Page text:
There’s also the convenient sub-plot of Life at Home. Aimee hates her mom for being so busy and she misses Bill, the hippie poet who used to be her mom’s live-in boyfriend but has since moved on. She wishes he would be her father and support her interests and feed her lime Jell-O, but the professor of literature has other things on his plate besides the daughter of an ex-girlfriend. (Think Hippie Hank Moody). When Bill says that Aimee should rely on her mother for support, Aimee releases herself of her relationship with Bill not without effort, but not really with conflict either. Aimee’s relationship with her mom is no better. When her mother says that she’s proud of Aimee for being creative and writing her poetry, and that Bill would be proud of her, too, Aimee lies to her and manipulates her. I think this is supposed to be the turning point in their relationship, but it falls flat. The reader doesn’t actually meet Meghan’s family until she brings Aimee home one day. She has a kind of lovely, almost Stepford home. Her mother and her little brother Jesse stay at home and make play-doh and bread together. She does comment about her mother’s blithe denial of life and reality, but it’s never developed further.
The conflict with Cara and J-Bar is probably the most unsatisfactory of all. They work out a method of revenge that humiliates them both, but all the reader gets in the end is a final confrontation in which Meghan sticks up for Cara, but then Cara turns on both Meghan and Aimee saying “the two of you deserve each other.” Really, no one is satisfied. This is a prime opportunity for all of them to talk about what has happened either over the years or the past few weeks but instead it just becomes a one-sided confrontation. Nothing has changed and no one feels better for it.
Perhaps this was supposed to be the message – that sometimes life just doesn’t resolve itself. People stay angry, bad blood remains bad, and even prime opportunities for climax don’t result in denouement. But in the final and following chapter and narrative of the book – things seem to be … resolved. Aimee and Meghan are a unit. We are invited to look at them. How they are visible together. How they … eat lunch together? This brings the reader to the slight issue of the eating disorders. Won’t someone please think of the eating disorders? What happened to those pesky things? Aimee eats? In school? With Meghan? What about Meghan? Does she still eat herself unconscious? Eating disorders don’t spontaneously self-correct upon revenging yourself. Especially if it’s not revenge that’s fulfilling. Um, you guys … the kids are not alright!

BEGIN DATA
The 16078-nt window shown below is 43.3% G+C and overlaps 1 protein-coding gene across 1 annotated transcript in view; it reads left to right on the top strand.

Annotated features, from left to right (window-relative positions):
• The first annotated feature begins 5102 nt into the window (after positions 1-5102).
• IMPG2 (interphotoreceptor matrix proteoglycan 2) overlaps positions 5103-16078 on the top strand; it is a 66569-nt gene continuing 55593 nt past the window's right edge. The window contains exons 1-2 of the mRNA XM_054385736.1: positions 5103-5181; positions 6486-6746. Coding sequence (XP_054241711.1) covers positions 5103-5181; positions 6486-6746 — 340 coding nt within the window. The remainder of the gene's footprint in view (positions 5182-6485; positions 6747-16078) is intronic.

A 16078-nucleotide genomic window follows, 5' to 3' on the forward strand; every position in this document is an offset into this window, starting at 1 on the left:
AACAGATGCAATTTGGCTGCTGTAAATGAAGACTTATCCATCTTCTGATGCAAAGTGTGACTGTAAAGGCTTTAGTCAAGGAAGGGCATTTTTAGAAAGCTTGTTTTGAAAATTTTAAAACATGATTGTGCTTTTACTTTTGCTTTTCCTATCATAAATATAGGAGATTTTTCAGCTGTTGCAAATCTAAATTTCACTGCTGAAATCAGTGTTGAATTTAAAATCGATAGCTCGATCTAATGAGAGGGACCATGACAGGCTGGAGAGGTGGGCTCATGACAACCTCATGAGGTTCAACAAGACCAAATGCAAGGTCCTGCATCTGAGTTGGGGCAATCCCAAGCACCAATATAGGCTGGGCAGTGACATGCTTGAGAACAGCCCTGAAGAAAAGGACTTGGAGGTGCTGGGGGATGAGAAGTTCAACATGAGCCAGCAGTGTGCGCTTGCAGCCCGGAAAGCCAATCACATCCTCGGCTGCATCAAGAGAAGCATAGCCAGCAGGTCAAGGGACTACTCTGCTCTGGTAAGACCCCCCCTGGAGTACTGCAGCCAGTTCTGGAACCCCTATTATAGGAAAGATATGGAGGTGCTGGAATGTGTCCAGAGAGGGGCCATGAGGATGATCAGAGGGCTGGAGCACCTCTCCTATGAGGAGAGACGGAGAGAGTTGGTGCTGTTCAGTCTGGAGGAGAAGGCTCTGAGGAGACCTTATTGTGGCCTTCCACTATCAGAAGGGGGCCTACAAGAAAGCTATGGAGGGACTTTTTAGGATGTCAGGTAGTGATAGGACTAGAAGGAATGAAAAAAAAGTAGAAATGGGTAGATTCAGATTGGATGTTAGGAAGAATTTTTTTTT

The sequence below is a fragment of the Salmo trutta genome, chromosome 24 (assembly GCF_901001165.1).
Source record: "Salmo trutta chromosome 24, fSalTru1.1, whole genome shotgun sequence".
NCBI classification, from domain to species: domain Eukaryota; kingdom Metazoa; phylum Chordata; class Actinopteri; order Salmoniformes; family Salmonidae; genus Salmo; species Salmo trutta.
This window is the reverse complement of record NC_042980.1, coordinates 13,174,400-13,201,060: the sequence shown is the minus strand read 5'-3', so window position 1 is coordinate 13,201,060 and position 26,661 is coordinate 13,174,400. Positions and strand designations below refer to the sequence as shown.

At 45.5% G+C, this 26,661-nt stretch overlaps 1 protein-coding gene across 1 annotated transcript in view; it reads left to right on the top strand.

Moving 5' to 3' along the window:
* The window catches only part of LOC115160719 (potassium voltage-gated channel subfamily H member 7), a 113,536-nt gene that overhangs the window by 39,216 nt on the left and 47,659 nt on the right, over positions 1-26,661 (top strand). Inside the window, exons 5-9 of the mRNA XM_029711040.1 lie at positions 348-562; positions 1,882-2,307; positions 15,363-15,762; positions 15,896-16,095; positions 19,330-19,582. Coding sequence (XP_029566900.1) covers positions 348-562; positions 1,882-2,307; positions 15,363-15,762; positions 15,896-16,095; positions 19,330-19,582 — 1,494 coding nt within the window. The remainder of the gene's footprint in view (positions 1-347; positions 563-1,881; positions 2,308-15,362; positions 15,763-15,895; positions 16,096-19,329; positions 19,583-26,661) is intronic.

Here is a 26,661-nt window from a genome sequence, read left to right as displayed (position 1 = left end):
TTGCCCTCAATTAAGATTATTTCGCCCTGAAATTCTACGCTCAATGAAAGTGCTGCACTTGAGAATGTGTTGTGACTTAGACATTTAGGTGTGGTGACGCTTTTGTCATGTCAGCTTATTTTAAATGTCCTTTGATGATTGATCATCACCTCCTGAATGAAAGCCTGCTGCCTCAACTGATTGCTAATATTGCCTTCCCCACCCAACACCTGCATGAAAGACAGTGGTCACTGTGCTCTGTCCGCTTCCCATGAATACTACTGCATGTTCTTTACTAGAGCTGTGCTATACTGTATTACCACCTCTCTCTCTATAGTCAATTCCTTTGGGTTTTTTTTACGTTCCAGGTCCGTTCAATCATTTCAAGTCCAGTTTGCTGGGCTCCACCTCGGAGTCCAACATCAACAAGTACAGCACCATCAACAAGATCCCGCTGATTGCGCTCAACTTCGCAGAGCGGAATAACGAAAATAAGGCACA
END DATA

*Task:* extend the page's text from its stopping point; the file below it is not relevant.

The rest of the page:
Eating disorders are strange extra characters in this story. While Aimee and Meghan never actually admit to their disorders to their families or even each other, it’s abundantly apparent that they are effected by anorexia and binge eating disorder, respectively. There’s also the issue of Cara’s supposed anorexia, from which she is in recovery. Everything is dropped, never to return again. And yes – it’s not about the food but considering that certain other things were not really brought to conclusion, I can’t imagine how these intense emotions that are expressed through relationships with food would be changed. On the whole, while eating disorders provided a potentially intriguing backdrop for the anguished story of adolescent women, I feel in the end they were a clumsily used trope rather than the expressive vehicles they could have been.